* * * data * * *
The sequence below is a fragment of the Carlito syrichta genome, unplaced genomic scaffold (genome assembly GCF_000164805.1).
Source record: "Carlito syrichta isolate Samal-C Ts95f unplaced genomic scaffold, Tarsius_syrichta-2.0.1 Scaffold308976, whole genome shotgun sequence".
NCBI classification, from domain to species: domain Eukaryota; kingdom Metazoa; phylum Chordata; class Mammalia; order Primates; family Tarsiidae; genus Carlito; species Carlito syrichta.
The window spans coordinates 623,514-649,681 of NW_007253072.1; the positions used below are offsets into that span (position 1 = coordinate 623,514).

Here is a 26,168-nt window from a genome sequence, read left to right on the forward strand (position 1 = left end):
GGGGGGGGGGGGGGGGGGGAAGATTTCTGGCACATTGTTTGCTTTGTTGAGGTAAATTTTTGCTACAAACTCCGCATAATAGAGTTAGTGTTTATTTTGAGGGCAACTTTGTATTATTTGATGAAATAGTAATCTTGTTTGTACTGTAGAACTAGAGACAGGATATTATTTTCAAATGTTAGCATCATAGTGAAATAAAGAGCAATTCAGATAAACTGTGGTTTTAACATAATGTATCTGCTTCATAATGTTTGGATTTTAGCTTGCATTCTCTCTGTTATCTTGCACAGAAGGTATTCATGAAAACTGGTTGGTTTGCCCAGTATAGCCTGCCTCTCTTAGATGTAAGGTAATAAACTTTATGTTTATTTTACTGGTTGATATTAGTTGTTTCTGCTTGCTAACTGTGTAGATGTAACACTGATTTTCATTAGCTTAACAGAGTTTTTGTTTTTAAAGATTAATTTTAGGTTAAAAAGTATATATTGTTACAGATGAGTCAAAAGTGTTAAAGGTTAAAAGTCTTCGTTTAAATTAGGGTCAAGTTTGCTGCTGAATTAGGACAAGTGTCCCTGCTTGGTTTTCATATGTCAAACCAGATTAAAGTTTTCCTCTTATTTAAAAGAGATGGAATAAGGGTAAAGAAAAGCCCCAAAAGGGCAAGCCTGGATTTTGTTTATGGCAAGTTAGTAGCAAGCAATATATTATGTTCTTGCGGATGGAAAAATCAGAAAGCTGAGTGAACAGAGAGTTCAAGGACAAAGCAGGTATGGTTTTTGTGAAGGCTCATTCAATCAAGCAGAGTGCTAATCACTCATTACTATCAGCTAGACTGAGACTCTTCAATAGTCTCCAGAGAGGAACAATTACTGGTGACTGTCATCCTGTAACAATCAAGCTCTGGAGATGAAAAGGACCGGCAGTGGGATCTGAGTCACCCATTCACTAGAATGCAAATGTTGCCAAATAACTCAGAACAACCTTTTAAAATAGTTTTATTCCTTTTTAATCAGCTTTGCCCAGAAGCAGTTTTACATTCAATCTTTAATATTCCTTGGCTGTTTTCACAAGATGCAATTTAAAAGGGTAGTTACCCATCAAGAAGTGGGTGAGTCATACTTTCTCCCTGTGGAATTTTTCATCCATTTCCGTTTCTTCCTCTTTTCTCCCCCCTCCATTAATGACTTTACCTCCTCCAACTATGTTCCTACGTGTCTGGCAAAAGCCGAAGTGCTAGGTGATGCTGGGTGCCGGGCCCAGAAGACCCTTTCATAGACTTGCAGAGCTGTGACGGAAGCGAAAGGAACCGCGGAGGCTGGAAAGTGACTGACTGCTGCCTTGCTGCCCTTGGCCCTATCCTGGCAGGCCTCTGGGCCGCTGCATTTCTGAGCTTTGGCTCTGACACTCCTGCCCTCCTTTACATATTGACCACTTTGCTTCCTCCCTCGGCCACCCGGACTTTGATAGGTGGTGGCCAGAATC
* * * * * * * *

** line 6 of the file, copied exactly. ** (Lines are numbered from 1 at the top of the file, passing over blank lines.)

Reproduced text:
GGGGGGGGGGGGGGGGGGGAAGATTTCTGGCACATTGTTTGCTTTGTTGAGGTAAATTTTTGCTACAAACTCCGCATAATAGAGTTAGTGTTTATTTTGAGGGCAACTTTGTATTATTTGATGAAATAGTAATCTTGTTTGTACTGTAGAACTAGAGACAGGATATTATTTTCAAATGTTAGCATCATAGTGAAATAAAGAGCAATTCAGATAAACTGTGGTTTTAACATAATGTATCTGCTTCATAATGTTTGGATTTTAGCTTGCATTCTCTCTGTTATCTTGCACAGAAGGTATTCATGAAAACTGGTTGGTTTGCCCAGTATAGCCTGCCTCTCTTAGATGTAAGGTAATAAACTTTATGTTTATTTTACTGGTTGATATTAGTTGTTTCTGCTTGCTAACTGTGTAGATGTAACACTGATTTTCATTAGCTTAACAGAGTTTTTGTTTTTAAAGATTAATTTTAGGTTAAAAAGTATATATTGTTACAGATGAGTCAAAAGTGTTAAAGGTTAAAAGTCTTCGTTTAAATTAGGGTCAAGTTTGCTGCTGAATTAGGACAAGTGTCCCTGCTTGGTTTTCATATGTCAAACCAGATTAAAGTTTTCCTCTTATTTAAAAGAGATGGAATAAGGGTAAAGAAAAGCCCCAAAAGGGCAAGCCTGGATTTTGTTTATGGCAAGTTAGTAGCAAGCAATATATTATGTTCTTGCGGATGGAAAAATCAGAAAGCTGAGTGAACAGAGAGTTCAAGGACAAAGCAGGTATGGTTTTTGTGAAGGCTCATTCAATCAAGCAGAGTGCTAATCACTCATTACTATCAGCTAGACTGAGACTCTTCAATAGTCTCCAGAGAGGAACAATTACTGGTGACTGTCATCCTGTAACAATCAAGCTCTGGAGATGAAAAGGACCGGCAGTGGGATCTGAGTCACCCATTCACTAGAATGCAAATGTTGCCAAATAACTCAGAACAACCTTTTAAAATAGTTTTATTCCTTTTTAATCAGCTTTGCCCAGAAGCAGTTTTACATTCAATCTTTAATATTCCTTGGCTGTTTTCACAAGATGCAATTTAAAAGGGTAGTTACCCATCAAGAAGTGGGTGAGTCATACTTTCTCCCTGTGGAATTTTTCATCCATTTCCGTTTCTTCCTCTTTTCTCCCCCCTCCATTAATGACTTTACCTCCTCCAACTATGTTCCTACGTGTCTGGCAAAAGCCGAAGTGCTAGGTGATGCTGGGTGCCGGGCCCAGAAGACCCTTTCATAGACTTGCAGAGCTGTGACGGAAGCGAAAGGAACCGCGGAGGCTGGAAAGTGACTGACTGCTGCCTTGCTGCCCTTGGCCCTATCCTGGCAGGCCTCTGGGCCGCTGCATTTCTGAGCTTTGGCTCTGACACTCCTGCCCTCCTTTACATATTGACCACTTTGCTTCCTCCCTCGGCCACCCGGACTTTGATAGGTGGTGGCCAGAATC